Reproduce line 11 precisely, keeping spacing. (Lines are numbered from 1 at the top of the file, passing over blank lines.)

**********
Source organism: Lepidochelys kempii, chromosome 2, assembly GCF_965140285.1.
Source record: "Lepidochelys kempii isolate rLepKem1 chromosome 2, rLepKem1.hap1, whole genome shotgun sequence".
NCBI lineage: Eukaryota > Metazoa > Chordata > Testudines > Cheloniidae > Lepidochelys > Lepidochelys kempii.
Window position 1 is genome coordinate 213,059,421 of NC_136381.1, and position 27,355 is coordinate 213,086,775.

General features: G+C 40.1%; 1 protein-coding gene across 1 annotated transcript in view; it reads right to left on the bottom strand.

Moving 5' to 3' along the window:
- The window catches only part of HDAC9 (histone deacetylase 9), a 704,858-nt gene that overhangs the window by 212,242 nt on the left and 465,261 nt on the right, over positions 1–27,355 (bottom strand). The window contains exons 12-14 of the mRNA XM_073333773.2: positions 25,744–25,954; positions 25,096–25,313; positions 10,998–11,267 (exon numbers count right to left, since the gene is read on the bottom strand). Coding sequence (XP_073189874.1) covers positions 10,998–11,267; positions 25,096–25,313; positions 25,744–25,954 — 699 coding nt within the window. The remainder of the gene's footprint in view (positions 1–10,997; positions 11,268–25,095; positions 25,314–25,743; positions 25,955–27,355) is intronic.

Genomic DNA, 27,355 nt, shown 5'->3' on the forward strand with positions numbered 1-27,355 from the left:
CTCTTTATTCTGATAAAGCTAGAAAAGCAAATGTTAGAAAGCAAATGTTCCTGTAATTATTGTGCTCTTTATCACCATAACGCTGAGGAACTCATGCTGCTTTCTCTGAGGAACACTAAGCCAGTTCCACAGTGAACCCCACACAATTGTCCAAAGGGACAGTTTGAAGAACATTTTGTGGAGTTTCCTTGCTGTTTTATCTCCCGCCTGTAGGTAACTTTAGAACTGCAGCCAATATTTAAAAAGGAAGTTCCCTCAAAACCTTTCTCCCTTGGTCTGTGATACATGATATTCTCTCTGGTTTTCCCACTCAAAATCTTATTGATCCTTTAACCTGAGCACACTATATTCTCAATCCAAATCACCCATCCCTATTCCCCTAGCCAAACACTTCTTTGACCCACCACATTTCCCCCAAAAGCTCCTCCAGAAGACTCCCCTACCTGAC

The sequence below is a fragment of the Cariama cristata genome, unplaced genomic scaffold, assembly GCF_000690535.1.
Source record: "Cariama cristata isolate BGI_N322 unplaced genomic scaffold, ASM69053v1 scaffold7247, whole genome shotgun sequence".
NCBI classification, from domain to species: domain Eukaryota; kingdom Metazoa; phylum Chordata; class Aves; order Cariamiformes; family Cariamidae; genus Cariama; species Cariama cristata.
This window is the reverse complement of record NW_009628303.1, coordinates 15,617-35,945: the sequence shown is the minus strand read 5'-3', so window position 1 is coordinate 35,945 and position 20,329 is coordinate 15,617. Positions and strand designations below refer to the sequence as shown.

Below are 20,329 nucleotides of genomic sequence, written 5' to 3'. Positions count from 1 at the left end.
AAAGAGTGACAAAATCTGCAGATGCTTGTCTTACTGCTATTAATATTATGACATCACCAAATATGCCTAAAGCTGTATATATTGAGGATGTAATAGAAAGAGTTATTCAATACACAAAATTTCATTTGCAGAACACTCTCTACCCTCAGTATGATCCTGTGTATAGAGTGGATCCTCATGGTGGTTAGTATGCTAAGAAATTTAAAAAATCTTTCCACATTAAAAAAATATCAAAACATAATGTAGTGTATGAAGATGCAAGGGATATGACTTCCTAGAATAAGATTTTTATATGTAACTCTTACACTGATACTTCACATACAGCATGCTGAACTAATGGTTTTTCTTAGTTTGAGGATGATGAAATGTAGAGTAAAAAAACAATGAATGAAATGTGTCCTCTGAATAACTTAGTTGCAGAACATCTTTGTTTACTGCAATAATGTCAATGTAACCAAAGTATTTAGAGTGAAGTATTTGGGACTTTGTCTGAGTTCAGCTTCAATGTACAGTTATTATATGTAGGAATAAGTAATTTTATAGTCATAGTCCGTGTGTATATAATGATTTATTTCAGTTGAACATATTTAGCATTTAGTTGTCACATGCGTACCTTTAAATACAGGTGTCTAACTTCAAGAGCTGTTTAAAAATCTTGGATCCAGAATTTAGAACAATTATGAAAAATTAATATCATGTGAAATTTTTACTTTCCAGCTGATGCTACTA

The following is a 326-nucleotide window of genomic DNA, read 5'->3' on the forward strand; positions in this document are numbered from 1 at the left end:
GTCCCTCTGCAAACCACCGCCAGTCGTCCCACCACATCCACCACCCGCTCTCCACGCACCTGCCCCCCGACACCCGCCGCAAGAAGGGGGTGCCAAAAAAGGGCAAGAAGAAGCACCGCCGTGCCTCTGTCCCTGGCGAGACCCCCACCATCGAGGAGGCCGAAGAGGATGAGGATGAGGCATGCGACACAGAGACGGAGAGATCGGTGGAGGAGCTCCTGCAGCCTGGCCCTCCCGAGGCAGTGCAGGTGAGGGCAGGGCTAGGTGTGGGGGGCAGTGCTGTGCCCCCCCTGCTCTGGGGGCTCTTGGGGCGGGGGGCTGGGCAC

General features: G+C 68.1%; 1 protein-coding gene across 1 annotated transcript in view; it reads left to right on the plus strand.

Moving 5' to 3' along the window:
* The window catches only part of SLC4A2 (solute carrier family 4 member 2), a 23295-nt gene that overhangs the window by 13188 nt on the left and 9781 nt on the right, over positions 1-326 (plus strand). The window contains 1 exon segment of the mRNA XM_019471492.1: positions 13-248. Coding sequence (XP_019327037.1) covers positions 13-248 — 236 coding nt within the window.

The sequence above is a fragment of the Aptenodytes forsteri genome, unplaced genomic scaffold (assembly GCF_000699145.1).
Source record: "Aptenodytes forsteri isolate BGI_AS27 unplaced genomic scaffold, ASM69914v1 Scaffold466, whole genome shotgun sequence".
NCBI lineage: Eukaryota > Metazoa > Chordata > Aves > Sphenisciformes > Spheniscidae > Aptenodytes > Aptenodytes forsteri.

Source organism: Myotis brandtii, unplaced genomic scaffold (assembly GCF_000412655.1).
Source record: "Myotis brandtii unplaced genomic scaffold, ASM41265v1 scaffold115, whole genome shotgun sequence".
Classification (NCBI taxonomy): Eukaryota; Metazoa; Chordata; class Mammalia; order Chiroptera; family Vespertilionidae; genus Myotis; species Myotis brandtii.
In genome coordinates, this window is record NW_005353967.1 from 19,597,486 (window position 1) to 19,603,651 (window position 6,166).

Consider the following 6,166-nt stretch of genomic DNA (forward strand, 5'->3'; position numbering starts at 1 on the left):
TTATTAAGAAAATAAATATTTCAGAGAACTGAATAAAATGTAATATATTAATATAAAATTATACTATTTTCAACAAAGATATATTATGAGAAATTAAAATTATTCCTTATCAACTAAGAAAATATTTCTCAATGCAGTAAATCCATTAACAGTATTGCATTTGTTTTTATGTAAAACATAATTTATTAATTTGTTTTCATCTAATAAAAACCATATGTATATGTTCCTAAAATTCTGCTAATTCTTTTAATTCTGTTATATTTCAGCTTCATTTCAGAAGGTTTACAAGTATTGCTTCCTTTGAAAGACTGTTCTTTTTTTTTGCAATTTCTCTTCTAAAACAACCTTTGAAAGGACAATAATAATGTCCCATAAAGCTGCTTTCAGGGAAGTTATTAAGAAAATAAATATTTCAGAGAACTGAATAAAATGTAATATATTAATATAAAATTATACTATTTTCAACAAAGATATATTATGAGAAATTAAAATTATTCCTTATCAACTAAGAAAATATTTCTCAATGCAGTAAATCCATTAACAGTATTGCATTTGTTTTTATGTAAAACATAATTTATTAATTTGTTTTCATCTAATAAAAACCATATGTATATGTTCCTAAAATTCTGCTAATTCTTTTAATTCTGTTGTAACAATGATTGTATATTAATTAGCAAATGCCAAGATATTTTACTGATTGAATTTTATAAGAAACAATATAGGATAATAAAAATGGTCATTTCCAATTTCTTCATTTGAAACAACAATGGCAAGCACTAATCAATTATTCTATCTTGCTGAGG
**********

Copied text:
Source record: "Cariama cristata isolate BGI_N322 unplaced genomic scaffold, ASM69053v1 scaffold7247, whole genome shotgun sequence".